Posted tagged ‘Tenure’

The Solution to Texas Textbooks

March 15, 2010

To watch my fellow liberals rub their hands and shake their heads in frustration over reports of the Texas Board of Education’s new social studies curriculum could almost be amusing if it wasn’t so sad.   It isn’t that I don’t understand how terrible it is to see people like Cesar Chavez and Thomas Jefferson written out of Texas history books in favor of Focus on the Family and the National Rifle Association.   The problem is that I heard hardly a whimper when education reformers were pushing reform agendas that push reading and math instruction to the exclusion of all else.   Face it, if your child is in an American school in 5 years, she probably won’t be learning conservative Texas style history.   She probably won’t be learning any history at all.

Equally ironic is that there is one defense for a school board that omits the separation of church and state and Ann Hutchinson from American history for political reasons.   That defense is a teacher with a knowledge and passion for history that doesn’t mind spending time to bring in resources to teach students the other side.   A teacher who can bring in outside resources and explain to students why things like the first amendment are such an important part of what this country is about is a godsend to any school that values open minded intelligent students who make up their own minds.

Unfortunately, a parent who might be a bit to the right of your average tea party member could become very upset if such a teacher were to not give Ronald Reagan his proper beatification.  Ordinarily, this isn’t a problem if that knowledgeable and passionate teacher has tenure.  Tenure protects teachers from crackpots in the community and even on the school board by requiring just cause before termination.   It lets them talk about controversial things like evolution and Thomas Jefferson.  That’s why maybe the current assault on tenure is a bit shortsighted.  Tenure isn’t employment for life, but it does allow teachers to teach.

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Why Teacher Accountability Flounders

November 30, 2009

“If you catch a man a fish you can sell it to him. If you teach a man to fish you lose a wonderful business opportunity.” -Groucho Marx.

There was a blog post that I saw on twitter today from the ironically named Charter School Insights blog.   The post was entitled Michelangelo with a fillet knife and in it, the author makes a very compelling case why people who gut fish should be paid different rates based on their abilities.   Unfortunately, his post falls apart when he attempts to make an analogy between gutting fish and teaching children.

The problem with accountability is that in a school system like Chicago which is controlled by the mayor, the mayor is really not accountable for the schools.   Voters elect candidates based on a whole host of variables and the quality schools tends to be a very small part of any big city mayoral election.   Underneath our mayor is the Chief Executive Officer.  Despite a record of failure, our CEO went to Washington to run the Department of Education.  No accountability there.  Then you have the people who write the curriculum, the administrators, the area officers–nope, no accountability there.  In fact, the only people expected to be accountable are the classroom teachers.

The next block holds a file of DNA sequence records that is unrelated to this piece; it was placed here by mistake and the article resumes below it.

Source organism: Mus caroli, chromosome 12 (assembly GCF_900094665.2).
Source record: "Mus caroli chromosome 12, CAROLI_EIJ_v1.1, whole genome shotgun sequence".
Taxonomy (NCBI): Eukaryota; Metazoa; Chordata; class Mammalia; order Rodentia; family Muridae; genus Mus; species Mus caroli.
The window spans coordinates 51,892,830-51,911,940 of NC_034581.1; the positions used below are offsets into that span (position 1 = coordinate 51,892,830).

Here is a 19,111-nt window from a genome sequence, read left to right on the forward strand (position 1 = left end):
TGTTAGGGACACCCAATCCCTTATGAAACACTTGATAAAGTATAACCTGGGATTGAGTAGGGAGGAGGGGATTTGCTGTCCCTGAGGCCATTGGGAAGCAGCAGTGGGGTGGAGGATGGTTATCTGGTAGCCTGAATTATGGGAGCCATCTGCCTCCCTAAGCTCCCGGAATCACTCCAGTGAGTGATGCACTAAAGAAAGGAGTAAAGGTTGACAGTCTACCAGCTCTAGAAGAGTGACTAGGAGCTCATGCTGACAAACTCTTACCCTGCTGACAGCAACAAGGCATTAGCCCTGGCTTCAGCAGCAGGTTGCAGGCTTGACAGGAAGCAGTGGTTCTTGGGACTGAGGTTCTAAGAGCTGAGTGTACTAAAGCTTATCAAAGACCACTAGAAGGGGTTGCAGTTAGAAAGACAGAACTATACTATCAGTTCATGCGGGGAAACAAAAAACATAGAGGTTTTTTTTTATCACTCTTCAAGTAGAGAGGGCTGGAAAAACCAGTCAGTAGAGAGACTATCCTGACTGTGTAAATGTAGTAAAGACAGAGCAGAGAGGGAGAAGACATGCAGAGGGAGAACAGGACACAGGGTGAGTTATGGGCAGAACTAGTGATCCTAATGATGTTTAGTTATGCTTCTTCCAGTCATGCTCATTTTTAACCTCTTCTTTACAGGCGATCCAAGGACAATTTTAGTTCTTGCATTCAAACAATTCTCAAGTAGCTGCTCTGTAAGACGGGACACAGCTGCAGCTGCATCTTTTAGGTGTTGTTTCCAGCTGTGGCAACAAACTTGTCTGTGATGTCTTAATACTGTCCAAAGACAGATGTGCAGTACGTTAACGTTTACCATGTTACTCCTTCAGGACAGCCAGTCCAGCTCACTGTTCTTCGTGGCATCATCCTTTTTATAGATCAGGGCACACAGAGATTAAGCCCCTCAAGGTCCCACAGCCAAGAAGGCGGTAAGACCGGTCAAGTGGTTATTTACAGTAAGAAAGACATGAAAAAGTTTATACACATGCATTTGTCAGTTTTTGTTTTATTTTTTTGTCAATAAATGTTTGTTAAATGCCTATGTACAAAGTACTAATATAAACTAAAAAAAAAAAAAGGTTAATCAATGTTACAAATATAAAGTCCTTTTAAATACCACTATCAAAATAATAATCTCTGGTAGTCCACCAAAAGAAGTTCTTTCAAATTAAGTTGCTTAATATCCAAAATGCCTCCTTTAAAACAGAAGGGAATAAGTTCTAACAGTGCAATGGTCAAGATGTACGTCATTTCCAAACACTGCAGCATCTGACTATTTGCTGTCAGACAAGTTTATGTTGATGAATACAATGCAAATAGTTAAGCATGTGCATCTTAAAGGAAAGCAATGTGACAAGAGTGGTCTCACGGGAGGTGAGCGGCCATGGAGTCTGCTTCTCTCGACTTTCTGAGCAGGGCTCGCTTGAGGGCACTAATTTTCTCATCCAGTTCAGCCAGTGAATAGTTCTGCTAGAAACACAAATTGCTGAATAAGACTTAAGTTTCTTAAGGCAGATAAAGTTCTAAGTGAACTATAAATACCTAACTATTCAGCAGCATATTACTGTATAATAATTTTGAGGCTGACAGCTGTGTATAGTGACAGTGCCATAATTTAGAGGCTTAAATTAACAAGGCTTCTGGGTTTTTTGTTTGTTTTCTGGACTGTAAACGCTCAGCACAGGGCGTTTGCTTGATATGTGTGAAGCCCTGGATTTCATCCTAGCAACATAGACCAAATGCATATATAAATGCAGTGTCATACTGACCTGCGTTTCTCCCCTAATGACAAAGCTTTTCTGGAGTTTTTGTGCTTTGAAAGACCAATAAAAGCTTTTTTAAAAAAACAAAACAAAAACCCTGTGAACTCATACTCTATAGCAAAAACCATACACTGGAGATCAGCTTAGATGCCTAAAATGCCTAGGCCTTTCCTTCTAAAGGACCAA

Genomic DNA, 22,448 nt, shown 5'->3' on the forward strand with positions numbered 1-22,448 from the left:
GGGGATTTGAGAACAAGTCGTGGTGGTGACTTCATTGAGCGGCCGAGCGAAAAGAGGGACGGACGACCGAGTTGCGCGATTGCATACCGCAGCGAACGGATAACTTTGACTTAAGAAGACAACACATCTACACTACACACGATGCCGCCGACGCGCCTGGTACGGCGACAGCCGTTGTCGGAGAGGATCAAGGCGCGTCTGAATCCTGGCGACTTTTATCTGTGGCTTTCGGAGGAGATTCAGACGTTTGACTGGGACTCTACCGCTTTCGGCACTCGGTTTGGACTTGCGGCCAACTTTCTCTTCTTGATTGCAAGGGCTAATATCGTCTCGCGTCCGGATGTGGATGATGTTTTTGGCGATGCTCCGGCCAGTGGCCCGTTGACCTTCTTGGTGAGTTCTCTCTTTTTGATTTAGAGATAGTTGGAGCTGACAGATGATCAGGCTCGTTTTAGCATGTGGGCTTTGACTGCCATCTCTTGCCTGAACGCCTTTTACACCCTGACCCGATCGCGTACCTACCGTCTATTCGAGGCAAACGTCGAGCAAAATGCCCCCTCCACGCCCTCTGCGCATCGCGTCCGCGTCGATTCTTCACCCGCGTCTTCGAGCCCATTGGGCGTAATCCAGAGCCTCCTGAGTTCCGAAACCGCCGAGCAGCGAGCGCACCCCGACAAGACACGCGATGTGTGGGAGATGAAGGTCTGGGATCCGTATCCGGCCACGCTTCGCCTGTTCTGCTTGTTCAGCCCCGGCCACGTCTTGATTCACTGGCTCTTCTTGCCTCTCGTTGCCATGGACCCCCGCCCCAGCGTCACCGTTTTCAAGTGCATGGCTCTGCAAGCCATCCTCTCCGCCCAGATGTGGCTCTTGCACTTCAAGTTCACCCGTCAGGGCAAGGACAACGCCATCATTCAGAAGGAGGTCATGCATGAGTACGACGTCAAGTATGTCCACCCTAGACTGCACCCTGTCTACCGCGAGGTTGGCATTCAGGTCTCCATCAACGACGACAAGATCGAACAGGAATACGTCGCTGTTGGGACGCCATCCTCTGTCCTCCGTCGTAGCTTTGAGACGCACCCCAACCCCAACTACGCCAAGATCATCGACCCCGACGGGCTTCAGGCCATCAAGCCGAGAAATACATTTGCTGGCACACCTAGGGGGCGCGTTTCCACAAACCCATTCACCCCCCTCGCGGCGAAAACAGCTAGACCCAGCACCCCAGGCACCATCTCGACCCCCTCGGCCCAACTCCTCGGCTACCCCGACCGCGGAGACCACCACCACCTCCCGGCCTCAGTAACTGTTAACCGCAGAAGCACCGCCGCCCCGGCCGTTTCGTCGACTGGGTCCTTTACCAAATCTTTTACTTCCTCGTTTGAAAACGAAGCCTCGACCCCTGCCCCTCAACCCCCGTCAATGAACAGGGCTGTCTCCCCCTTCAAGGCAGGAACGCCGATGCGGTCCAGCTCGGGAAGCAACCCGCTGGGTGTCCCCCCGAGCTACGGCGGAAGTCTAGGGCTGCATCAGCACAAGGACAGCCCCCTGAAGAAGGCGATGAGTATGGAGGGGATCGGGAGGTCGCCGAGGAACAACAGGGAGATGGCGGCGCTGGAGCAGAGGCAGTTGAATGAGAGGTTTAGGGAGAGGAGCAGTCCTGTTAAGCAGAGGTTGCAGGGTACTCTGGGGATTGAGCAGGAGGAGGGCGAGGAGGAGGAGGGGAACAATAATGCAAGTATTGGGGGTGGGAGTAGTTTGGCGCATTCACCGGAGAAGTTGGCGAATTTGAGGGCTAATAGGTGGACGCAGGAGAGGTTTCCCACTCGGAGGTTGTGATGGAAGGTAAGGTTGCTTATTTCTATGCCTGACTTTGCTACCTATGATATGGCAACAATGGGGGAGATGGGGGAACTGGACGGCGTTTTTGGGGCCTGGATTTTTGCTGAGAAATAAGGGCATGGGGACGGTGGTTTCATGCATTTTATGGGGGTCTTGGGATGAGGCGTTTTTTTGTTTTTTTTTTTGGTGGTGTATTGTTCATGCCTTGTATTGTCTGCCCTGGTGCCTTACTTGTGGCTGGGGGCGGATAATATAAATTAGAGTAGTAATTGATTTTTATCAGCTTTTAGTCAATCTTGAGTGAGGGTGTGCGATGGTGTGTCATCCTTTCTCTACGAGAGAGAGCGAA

Can you imagine the public outrage  if Obama gave his speech on Afghanistan this week and announced that the problem wasn’t our strategy, but the lazy and incompetent soldiers on the ground?  If only the grunts are accountable, you don’t have accountability.  What you have is a great place to pass the buck.

One example of the lack of accountability is the math curriculum mess in the city of Chicago.   The city’s teachers are required to use an ineffective curriculum that is based on the idea of not teaching to mastery, but of cycling through different topics.   That means that at any time if you were to ask a 4th grader if she knew what three times 12 was, she could tell you, “That’s multiplication.  I’m familiar with that”, but probably couldn’t tell you the correct answer.   Why do we have this curriculum?  The main reason is because the person who developed it at one of our local universities had a high ranking position in the city’s math department.  He then retired and sold this program to every school in the city.  Can you smell the accountability yet?

From teachers of young students who are left to potty train their students to teachers of older students breaking up gang fights, there is a large part of a teacher’s day that is not measurable by any standardized test.   If we really intend to make a move for accountability, let’s start with Washington where they continue to completely bungle health care.   Let’s look at childhood poverty.   Finland is supposed to have the best school system in the world.   Here’s a chart showing childhood poverty by country and tell me that it makes no difference in a child’s education:

Now, lest anybody think that I am making up excuses for teachers and arguing that teachers shouldn’t be held accountable because of all the difficulties they face in educating our nation’s youth, I must say I am not.   When we signed up to be teachers, we signed up for this.  From our first day of student teaching, we knew what we were getting into.   It is the job of a school’s administration to get rid of bad teachers.   I am simply saying that it’s real easy to scape goat teachers and demand accountability from them, but if we really want to make an improvement in our schools, we need to be better than that.